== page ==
Transat AT Inc. said it plans to resume flights and tour operations starting on July 23 after grounding its aircraft earlier this year due to the pandemic and resulting border closures.
The flights, which amount to less than 20 per cent of typical summer capacity, are largely dependent on governments opening borders and lifting travel quarantine requirements.
The Montreal-based tour company that owns Air Transat said Thursday it will begin a gradual resumption of operations with plans for 23 international routes over the summer as well as some domestic operations.
Annick Guerard, Transat’s operating chief, said she is confident a “decent number” of customers will want to fly in the coming months, noting there have been more bookings than cancellations lately.
She conceded much of the travel outlined on Thursday is restricted by closed borders and quarantines upon returning, including to Canada. The schedule depends on governments relaxing those rules, she told analysts on a conference call on Thursday.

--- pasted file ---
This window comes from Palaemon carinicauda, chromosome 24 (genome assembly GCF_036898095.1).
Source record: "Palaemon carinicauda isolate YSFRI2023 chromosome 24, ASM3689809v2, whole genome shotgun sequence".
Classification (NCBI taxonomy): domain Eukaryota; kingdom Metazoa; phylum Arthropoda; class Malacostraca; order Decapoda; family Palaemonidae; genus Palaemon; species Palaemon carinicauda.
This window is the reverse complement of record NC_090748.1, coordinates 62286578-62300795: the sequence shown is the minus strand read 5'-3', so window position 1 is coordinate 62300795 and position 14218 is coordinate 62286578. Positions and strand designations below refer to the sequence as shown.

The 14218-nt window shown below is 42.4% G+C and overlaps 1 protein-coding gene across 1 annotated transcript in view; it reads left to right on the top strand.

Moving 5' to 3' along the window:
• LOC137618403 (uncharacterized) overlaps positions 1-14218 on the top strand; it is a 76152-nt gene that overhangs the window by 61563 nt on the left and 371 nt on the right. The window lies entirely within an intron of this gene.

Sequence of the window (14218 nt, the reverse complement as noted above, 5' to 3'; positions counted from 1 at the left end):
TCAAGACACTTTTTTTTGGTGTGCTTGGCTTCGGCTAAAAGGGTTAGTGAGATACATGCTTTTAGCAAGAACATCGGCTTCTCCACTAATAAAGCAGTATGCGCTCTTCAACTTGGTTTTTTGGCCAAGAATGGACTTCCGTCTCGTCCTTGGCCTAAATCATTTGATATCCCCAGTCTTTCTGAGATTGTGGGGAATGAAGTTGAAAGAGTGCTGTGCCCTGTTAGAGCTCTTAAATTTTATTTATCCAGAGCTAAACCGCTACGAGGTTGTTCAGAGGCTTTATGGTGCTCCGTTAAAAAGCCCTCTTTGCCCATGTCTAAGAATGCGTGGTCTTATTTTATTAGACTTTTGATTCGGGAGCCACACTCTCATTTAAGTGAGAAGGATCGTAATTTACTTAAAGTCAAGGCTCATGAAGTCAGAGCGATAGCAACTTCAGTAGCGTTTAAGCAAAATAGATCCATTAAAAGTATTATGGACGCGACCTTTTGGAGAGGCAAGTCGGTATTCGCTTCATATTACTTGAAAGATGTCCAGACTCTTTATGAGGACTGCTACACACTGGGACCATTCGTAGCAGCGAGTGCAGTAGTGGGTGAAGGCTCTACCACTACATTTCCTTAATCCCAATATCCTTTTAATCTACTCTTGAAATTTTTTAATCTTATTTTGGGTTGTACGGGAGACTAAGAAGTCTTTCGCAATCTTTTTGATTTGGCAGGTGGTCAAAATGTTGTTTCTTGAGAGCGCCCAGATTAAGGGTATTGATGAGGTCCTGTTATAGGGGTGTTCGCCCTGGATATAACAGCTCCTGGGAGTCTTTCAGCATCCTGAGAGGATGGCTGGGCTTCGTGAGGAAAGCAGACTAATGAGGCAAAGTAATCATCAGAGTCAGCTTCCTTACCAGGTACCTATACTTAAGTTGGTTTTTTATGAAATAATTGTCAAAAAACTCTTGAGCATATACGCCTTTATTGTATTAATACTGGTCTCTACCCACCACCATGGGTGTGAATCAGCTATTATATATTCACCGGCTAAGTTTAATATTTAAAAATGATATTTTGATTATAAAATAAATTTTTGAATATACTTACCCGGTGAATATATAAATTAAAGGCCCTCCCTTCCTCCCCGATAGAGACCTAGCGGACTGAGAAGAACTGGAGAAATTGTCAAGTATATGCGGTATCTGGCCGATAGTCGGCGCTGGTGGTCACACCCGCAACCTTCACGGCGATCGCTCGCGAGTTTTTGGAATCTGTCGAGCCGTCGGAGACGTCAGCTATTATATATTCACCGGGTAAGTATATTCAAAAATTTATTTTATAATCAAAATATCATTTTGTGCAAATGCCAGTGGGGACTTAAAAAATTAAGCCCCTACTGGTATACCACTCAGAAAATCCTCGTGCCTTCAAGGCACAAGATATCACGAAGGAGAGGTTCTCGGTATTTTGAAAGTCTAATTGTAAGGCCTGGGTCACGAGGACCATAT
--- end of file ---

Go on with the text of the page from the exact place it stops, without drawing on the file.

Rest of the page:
“If the borders do not open we will have to cancel our plans, Ms. Guerard said.
Transat, which is in the process of being acquired by Air Canada, has suspended all of its flights since April 1.
The announcement of the plan to resume flying came as Transat reported a loss of $179.5 million or $4.76 per diluted share in the quarter ended April 30 compared with a loss of $939,000 or two cents per diluted share a year ago.
Revenue in what was the company’s second quarter fell to $571.3 million compared with $897.4 million in the same quarter last year.
On an adjusted basis, Transat says it lost $38.8 million or $1.03 per share for the quarter compared with an adjusted loss of $6.4 million or 17 cents per share in the same quarter a year ago.
Air Canada’s deal to buy Transat for $720 million has been agreed to by shareholders, but still requires regulatory approval in Canada and the European Union.
Last month, European regulators launched an in-depth investigation into the deal amid European Commission concerns it may reduce competition and result in higher prices.
A preliminary European Commission investigation worried the proposed deal could significantly reduce competition on 33 origin and destination city pairs between Europe and Canada.
These include 29 where both companies offer direct services and four where one company flies direct and the other one indirect via one of its hubs.
With files from Eric Atkins
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